1956: The Beginning and the End

THE BEGINNING (Monday, 22nd October, 1956, afternoon)

Attila Lipcsey and I settle in the gallery of the auditorium. He sat nodding, I rub my green-rusty copper ring, hoping that the old beautiful yellow patina will emerge from under the rust. Down on the platform, the party secretary is talking about Poland, Attila is taking a nap, I’m rubbing the ring. We do what we do at all such meetings, let them just talk about the party, and we defend ourselves by not paying attention.

Suddenly I feel Attila’s elbow in my side. I’m paying attention. There seems to be a scuffle on the platform, the officials seem to be trying to hide a student from the microphone, but he doesn’t let go. He gets the microphone and he says that he was sent from the University of Szeged and brought the news that MEFESZ (Unified Organization of Hungarian University and College Students) was formed there in response to the events in Poland. And they ask us to create our own MEFESZ organization.

Then the atmosphere changed. The party secretary dissolved the meeting and left the hall with his staff, but none of the students moved. In fact, some people went to the microphone and asked such things as whether MEFESZ was created with a state license? Then followed a lot of typically student questions and demands about canteens, student hostels, and textbooks. It must have been 6 or 7 o’clock, there were still quite a few students in line waiting for the microphone, when a short, scared, visibly embarrassed student stepped up to the microphone. When he spoke, we already understood why he was embarrassed, because he stuttered, somehow he moaned:

“Caaan’t the Ruuussians go hooome?”

Suddenly there was deathly silence in the huge hall, you could even hear a pin drop. The same thing was going through everyone’s mind, including mine: This student has gone crazy! Doesn’t he know that he will be immediately expelled from the university? Doesn’t he know he’ll never become an engineer? In fact, it’s a good thing they don’t arrest him! We wait with bated breath to hear what else he has to say, but he just kept silent, terrified. And then, somewhere above, the soft voice of a student girl is heard from the wide rows of the gallery. Frightened, she begins to sing the National Anthem almost without melody. The silence is still deadly, we still just listen in amazement, but now something starts: The two-meter-tall Jancsi Danner (who later became the first heroic death of the Technical University) stands up and now his firm voice joins the voice of the young woman. And then, just as the first drops of a summer thunderstorm are suddenly followed by a shower, here and there one student stands up, the shock passes and finally we stand up too. And by the time we get to the “bad fate” in the song, the three or four thousand university students are singing so loud that the windows shake. The huge chandeliers in the hall also vibrate, while we sing our national prayer together with full throats, teary eyes, and a tense posture of vigilance.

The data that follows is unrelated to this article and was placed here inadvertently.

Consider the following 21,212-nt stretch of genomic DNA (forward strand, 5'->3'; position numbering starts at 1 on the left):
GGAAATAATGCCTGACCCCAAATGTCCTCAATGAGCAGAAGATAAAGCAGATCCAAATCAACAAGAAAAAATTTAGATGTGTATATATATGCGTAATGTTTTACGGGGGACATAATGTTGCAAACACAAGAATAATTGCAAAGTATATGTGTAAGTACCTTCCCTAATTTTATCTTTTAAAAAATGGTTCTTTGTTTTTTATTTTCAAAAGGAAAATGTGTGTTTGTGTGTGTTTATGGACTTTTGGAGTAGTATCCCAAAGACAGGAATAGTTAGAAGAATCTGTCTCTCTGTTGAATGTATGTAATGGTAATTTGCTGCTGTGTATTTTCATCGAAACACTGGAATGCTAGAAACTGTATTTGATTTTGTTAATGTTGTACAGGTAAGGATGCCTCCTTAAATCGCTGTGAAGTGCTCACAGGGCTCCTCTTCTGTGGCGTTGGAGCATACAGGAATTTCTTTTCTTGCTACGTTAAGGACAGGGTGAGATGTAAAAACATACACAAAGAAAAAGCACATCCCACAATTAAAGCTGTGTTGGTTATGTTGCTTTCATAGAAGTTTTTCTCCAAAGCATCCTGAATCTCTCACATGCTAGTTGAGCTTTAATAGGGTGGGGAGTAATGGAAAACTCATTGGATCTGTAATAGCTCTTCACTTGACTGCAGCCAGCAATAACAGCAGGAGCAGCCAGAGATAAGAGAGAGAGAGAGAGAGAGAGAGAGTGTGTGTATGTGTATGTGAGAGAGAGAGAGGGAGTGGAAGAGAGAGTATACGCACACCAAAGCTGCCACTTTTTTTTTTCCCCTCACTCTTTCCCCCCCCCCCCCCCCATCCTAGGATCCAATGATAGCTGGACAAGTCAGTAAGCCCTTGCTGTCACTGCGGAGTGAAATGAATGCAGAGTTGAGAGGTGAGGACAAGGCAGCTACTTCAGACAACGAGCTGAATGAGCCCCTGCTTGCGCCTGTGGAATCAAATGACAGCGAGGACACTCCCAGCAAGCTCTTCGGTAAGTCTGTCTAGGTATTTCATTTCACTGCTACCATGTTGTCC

It was as if a miracle had happened! We, the previously fearful and vulnerable students, were almost reborn. We saw that no one was left sitting in the room. We became aware that we are not alone, that everyone is thinking in unison, and this awareness made us strong at the same time. This anthem was like some kind of joint oath that eliminated fear. Yes, that’s when the revolution broke out! That was when the all-embracing and indivisible unity was born, which permeated the following days, made the spirit of 1956 great and noble, and left a mark on our souls for life.

This is how we set off for Bem Square the next day. We, third-year machinists, led the parade. In the first row, Nándi Kiefer puts his arm around me, Pali Szilágyi on my other side and Andris Gróf behind him, (who later became Andy Grove in the United States and was the founder and owner of Intel.)

 THE END (16th June, 1958, dawn)

It’s barely dawn, only three mourners from Csömör are working in the yard of the collection prison, digging a hole in the hard-trodden ground. Not far from them, on the already concreted part, there stands a gallows ladder and a small stool in front of it. To the left of that is a small table with medical instruments on it, and next to the table is a doctor in a white coat, next to him is a Russian and a Hungarian observer and the ÁVH officer supervising the three. Then the four-member hanging squad exits the building. They are also ÁVÓ members: the commander, the executioner and the other two. The task of the two lower ranks will be to pull the stool out from under Imre Nagy’s feet.